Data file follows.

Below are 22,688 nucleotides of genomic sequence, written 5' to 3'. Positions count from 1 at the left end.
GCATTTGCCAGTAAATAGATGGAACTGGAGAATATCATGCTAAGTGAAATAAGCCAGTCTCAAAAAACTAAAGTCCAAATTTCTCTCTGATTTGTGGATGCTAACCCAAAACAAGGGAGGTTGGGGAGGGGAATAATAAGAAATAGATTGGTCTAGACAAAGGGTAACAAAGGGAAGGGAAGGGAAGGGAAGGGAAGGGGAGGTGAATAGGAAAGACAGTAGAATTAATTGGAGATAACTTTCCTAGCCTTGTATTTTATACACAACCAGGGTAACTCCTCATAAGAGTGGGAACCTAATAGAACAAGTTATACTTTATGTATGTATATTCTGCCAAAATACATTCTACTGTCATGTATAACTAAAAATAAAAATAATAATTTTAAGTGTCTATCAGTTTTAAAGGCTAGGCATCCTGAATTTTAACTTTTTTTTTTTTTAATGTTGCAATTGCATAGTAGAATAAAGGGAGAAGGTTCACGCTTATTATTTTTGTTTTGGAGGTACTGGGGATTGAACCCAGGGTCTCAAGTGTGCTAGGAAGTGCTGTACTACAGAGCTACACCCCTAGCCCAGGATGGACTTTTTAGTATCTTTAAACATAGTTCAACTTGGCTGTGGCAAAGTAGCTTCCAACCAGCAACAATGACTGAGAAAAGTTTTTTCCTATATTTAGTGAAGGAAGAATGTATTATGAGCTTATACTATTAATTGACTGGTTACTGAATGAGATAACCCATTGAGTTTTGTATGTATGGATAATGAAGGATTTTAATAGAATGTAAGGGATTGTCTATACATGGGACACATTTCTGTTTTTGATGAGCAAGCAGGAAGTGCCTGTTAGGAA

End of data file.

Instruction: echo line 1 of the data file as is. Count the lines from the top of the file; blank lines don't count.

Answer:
Below are 22,688 nucleotides of genomic sequence, written 5' to 3'. Positions count from 1 at the left end.